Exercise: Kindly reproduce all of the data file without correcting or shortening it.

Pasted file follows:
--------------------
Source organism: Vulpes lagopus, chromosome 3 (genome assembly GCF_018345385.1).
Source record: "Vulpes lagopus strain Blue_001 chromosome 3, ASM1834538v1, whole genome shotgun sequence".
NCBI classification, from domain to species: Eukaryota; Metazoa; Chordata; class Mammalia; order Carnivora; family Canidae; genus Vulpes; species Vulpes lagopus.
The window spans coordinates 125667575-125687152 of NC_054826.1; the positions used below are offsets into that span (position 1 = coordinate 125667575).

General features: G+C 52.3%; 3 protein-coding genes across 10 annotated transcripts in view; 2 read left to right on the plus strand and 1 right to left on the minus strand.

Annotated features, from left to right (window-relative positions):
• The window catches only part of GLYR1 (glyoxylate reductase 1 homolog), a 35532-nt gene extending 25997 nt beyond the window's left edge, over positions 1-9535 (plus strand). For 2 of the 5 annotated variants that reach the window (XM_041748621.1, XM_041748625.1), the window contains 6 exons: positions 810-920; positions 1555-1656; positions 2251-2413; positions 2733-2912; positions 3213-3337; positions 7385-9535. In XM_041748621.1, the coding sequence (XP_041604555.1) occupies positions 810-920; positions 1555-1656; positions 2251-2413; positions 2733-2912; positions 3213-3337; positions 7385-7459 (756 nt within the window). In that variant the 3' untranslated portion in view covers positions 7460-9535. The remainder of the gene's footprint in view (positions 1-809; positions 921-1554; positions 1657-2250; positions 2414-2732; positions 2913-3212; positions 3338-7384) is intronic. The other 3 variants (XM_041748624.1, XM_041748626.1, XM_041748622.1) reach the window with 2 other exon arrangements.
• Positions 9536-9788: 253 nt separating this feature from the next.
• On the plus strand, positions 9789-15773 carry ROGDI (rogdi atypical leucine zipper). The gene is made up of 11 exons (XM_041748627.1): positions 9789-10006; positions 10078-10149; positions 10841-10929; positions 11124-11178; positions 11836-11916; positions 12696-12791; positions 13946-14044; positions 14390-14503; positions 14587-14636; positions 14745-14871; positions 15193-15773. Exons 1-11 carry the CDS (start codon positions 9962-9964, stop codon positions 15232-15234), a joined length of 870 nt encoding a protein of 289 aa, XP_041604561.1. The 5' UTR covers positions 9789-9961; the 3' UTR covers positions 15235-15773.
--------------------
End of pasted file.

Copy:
Source organism: Vulpes lagopus, chromosome 3 (genome assembly GCF_018345385.1).
Source record: "Vulpes lagopus strain Blue_001 chromosome 3, ASM1834538v1, whole genome shotgun sequence".
NCBI classification, from domain to species: Eukaryota; Metazoa; Chordata; class Mammalia; order Carnivora; family Canidae; genus Vulpes; species Vulpes lagopus.
The window spans coordinates 125667575-125687152 of NC_054826.1; the positions used below are offsets into that span (position 1 = coordinate 125667575).

General features: G+C 52.3%; 3 protein-coding genes across 10 annotated transcripts in view; 2 read left to right on the plus strand and 1 right to left on the minus strand.

Annotated features, from left to right (window-relative positions):
• The window catches only part of GLYR1 (glyoxylate reductase 1 homolog), a 35532-nt gene extending 25997 nt beyond the window's left edge, over positions 1-9535 (plus strand). For 2 of the 5 annotated variants that reach the window (XM_041748621.1, XM_041748625.1), the window contains 6 exons: positions 810-920; positions 1555-1656; positions 2251-2413; positions 2733-2912; positions 3213-3337; positions 7385-9535. In XM_041748621.1, the coding sequence (XP_041604555.1) occupies positions 810-920; positions 1555-1656; positions 2251-2413; positions 2733-2912; positions 3213-3337; positions 7385-7459 (756 nt within the window). In that variant the 3' untranslated portion in view covers positions 7460-9535. The remainder of the gene's footprint in view (positions 1-809; positions 921-1554; positions 1657-2250; positions 2414-2732; positions 2913-3212; positions 3338-7384) is intronic. The other 3 variants (XM_041748624.1, XM_041748626.1, XM_041748622.1) reach the window with 2 other exon arrangements.
• Positions 9536-9788: 253 nt separating this feature from the next.
• On the plus strand, positions 9789-15773 carry ROGDI (rogdi atypical leucine zipper). The gene is made up of 11 exons (XM_041748627.1): positions 9789-10006; positions 10078-10149; positions 10841-10929; positions 11124-11178; positions 11836-11916; positions 12696-12791; positions 13946-14044; positions 14390-14503; positions 14587-14636; positions 14745-14871; positions 15193-15773. Exons 1-11 carry the CDS (start codon positions 9962-9964, stop codon positions 15232-15234), a joined length of 870 nt encoding a protein of 289 aa, XP_041604561.1. The 5' UTR covers positions 9789-9961; the 3' UTR covers positions 15235-15773.